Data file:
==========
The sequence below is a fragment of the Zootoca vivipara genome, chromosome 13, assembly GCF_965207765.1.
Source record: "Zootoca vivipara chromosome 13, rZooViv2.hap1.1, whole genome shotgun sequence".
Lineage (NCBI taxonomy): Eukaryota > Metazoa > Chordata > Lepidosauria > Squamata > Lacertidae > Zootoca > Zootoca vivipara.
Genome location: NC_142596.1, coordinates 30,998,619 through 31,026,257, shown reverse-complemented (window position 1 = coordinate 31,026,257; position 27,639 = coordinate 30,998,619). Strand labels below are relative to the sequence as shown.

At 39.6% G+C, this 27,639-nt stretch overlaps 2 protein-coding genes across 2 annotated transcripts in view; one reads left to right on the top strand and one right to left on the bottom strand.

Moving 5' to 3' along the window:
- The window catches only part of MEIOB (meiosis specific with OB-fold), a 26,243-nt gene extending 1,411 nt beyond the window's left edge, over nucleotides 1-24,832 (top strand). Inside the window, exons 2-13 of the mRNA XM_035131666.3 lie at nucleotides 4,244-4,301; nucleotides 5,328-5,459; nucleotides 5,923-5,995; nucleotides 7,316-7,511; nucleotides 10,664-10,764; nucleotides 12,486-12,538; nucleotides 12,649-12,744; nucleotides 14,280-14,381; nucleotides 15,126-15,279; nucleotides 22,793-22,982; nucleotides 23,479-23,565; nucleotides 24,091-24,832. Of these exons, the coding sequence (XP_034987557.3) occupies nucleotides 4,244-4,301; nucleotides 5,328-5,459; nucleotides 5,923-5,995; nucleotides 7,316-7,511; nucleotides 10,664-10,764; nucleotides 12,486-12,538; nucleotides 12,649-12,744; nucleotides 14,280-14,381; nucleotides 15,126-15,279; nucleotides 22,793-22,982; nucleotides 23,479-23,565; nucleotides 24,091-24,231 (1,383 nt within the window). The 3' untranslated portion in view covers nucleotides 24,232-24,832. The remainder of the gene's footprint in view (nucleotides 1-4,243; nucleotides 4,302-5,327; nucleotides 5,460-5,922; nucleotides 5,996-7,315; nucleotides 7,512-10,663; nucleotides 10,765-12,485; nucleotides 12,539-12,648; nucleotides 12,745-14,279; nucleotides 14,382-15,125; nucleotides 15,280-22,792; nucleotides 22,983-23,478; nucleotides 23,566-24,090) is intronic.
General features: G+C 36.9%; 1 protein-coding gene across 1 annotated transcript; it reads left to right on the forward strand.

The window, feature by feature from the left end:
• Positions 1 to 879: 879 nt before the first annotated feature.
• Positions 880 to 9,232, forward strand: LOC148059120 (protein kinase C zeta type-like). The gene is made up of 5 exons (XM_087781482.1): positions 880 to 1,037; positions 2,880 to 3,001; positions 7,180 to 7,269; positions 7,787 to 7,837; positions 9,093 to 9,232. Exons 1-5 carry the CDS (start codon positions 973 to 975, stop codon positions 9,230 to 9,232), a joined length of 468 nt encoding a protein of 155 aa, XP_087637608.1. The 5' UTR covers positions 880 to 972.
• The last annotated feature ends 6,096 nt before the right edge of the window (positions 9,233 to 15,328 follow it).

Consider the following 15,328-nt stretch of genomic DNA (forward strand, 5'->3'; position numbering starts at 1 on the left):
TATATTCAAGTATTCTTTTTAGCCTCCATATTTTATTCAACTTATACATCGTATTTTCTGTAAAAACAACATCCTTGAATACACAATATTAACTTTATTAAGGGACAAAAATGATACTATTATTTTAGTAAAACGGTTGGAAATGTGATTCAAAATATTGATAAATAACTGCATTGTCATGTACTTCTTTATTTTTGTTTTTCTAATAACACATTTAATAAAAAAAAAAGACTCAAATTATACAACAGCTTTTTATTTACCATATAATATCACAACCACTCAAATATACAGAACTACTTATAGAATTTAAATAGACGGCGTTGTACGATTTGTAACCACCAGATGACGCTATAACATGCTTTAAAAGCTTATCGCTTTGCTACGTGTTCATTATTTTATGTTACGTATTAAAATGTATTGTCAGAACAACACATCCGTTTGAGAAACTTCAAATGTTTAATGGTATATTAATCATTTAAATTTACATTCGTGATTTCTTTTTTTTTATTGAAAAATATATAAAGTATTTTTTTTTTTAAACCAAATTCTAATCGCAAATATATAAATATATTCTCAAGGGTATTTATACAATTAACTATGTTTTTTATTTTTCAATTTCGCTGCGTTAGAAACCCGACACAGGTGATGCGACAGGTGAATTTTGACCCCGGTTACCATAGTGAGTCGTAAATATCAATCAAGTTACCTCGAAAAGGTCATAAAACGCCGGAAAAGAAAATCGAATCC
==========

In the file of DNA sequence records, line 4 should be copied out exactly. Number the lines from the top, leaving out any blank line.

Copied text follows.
Genome location: NC_142596.1, coordinates 30,998,619 through 31,026,257, shown reverse-complemented (window position 1 = coordinate 31,026,257; position 27,639 = coordinate 30,998,619). Strand labels below are relative to the sequence as shown.